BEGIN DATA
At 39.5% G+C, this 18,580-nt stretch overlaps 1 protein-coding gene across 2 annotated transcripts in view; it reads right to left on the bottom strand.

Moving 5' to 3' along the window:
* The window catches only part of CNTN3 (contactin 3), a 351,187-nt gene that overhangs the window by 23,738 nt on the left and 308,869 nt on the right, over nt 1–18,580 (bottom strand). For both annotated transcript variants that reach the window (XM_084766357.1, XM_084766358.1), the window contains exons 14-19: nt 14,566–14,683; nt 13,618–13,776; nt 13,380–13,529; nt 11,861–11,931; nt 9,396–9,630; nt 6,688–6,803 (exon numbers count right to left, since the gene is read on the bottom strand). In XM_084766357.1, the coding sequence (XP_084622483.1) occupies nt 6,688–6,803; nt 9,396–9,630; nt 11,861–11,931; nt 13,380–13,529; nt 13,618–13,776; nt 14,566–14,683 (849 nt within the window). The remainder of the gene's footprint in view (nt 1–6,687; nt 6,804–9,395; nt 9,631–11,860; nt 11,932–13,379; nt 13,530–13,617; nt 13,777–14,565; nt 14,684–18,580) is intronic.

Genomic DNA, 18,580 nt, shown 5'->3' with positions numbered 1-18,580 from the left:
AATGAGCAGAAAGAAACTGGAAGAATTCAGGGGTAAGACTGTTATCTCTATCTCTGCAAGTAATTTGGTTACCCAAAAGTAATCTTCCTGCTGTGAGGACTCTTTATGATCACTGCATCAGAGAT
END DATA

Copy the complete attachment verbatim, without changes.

At 39.5% G+C, this 18,580-nt stretch overlaps 1 protein-coding gene across 2 annotated transcripts in view; it reads right to left on the bottom strand.

Moving 5' to 3' along the window:
* The window catches only part of CNTN3 (contactin 3), a 351,187-nt gene that overhangs the window by 23,738 nt on the left and 308,869 nt on the right, over nt 1–18,580 (bottom strand). For both annotated transcript variants that reach the window (XM_084766357.1, XM_084766358.1), the window contains exons 14-19: nt 14,566–14,683; nt 13,618–13,776; nt 13,380–13,529; nt 11,861–11,931; nt 9,396–9,630; nt 6,688–6,803 (exon numbers count right to left, since the gene is read on the bottom strand). In XM_084766357.1, the coding sequence (XP_084622483.1) occupies nt 6,688–6,803; nt 9,396–9,630; nt 11,861–11,931; nt 13,380–13,529; nt 13,618–13,776; nt 14,566–14,683 (849 nt within the window). The remainder of the gene's footprint in view (nt 1–6,687; nt 6,804–9,395; nt 9,631–11,860; nt 11,932–13,379; nt 13,530–13,617; nt 13,777–14,565; nt 14,684–18,580) is intronic.

Genomic DNA, 18,580 nt, shown 5'->3' with positions numbered 1-18,580 from the left:
AATGAGCAGAAAGAAACTGGAAGAATTCAGGGGTAAGACTGTTATCTCTATCTCTGCAAGTAATTTGGTTACCCAAAAGTAATCTTCCTGCTGTGAGGACTCTTTATGATCACTGCATCAGAGAT